Why does God allow evil and suffering to exist? - Part 2
Why does God allow evil and suffering to exist?
In the previous article, the problem of evil was addressed with the following thoughts:
- The possibility of evil dates back to the early days of creation.
- God did not create evil, but he did create choice.
- Choice and obedience are indicators of love.
It was not an exhaustive answer, but instead of spending more time lamenting the evil that exists in the world, the article ended by raising a concern about the propensity for evil that exists in every one of us. Every evil thought, however large or small, includes a choice. We can choose to disobey God and carry it out or we can choose to pursue God and seek the path of love.
The experience of suffering, though it is related to evil, needs its own answer. Suffering can be found throughout human history, but the best place to start is at the cross of Jesus Christ.
The cross was a place of unusual suffering. (The word, "excruciating" comes from the word, "crucifixion") In addition to the physical pain, Jesus suffered the wrath of his Father by taking on the sins of the world. When he said, "My God, my God, why have you forsaken me?" he was lamenting the separation of an otherwise intimate relationship, because in that moment Jesus was treated as a sinner - for our sake. Why did he do this?
The cross was where Jesus demonstrated great love. (John 15:13; Romans 5:8) Timothy Keller, in his book, "The Reason for God" writes, "If we ask the question 'Why does God allow evil and suffering to continue?' and we look at the cross of Jesus, we still do not know what the answer is. However, we now know what the answer isn't. It can't be that he doesn't love us.'"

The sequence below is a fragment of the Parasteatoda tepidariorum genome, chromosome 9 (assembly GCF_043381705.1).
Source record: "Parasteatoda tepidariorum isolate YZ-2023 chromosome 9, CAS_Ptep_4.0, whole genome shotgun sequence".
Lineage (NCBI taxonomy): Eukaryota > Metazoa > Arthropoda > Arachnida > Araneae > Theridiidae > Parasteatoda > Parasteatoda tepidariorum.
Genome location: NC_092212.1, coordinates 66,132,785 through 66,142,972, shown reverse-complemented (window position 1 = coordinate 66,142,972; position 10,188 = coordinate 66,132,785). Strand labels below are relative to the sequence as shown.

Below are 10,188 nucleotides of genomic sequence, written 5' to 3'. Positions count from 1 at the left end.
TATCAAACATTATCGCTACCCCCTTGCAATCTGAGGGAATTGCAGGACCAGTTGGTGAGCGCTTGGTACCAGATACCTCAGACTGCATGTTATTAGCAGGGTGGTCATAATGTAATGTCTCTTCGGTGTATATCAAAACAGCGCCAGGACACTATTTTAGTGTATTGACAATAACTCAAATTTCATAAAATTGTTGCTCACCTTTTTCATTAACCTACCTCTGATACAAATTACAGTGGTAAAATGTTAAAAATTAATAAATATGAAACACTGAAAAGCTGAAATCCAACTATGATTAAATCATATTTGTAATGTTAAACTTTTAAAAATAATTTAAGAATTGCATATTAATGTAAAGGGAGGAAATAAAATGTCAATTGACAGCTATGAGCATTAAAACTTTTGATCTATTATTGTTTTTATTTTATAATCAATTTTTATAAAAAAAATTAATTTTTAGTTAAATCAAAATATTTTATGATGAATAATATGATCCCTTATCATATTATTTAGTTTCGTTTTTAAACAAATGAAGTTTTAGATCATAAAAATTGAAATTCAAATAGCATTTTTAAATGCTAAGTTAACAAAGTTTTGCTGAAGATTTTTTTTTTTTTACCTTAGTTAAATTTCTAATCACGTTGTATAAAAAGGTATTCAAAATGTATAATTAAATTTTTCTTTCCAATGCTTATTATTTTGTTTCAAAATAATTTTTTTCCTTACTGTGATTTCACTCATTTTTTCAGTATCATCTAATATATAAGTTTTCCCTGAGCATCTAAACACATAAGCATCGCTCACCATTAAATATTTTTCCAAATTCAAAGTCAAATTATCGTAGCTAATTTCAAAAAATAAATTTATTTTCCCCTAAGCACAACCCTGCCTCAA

The empty tomb gives us hope. Suffering has limits. More than simply coming to an end when we die, suffering gives way to hope in the light of the resurrection. Like Jesus, we will be given new bodies that will never perish or fade away (1 Corinthians 15:42-44). They will not get sick and they will live eternally with God in a paradise that we were destined for (Revelation 21:3-4).
In the meantime, we need to acknowledge that some of our suffering comes from our own sins. God simply allows us to experience the consequences of our behavior.
Some of our suffering is for our own good, not just as a corrective but as a character builder. "We glory in our sufferings, because we know that suffering produces perseverance; perseverance, character; and character, hope." (Romans 5:3-4) God could have made us to learn without having to make mistakes, but it seems that, across the board, this manner of learning really teaches us well.
The harder questions about suffering include the suffering that is caused by the evil in others and the indiscriminate suffering that takes place as a result of natural disasters. As to the first of these questions, the Bible says that God will judge everyone according to their deeds. No one will "get off the hook." In the end, all will be made right. It may not be a satisfactory consolation for our present pain, but it will show God to be just. God will, in the end, also make the world right. Creation itself will be redeemed. There will be a new heaven and a new earth.
So why doesn't God just fix everything now? The interesting thing about questions is that one good question often leads to another, and then another. At some point, we run out of answers. The Bible doesn't tell us everything that we want to know. It does tell though that in the end, suffering will come to an end. "He will wipe every tear from their eyes. There will be no more death or mourning or crying or pain, for the old order of things has passed away." Until then, let us be glad for his patience (2 Peter 3:9). His delay in bringing everything to its proper conclusion simply means that many (perhaps even you) are being given time to deal with sin and enter his kingdom.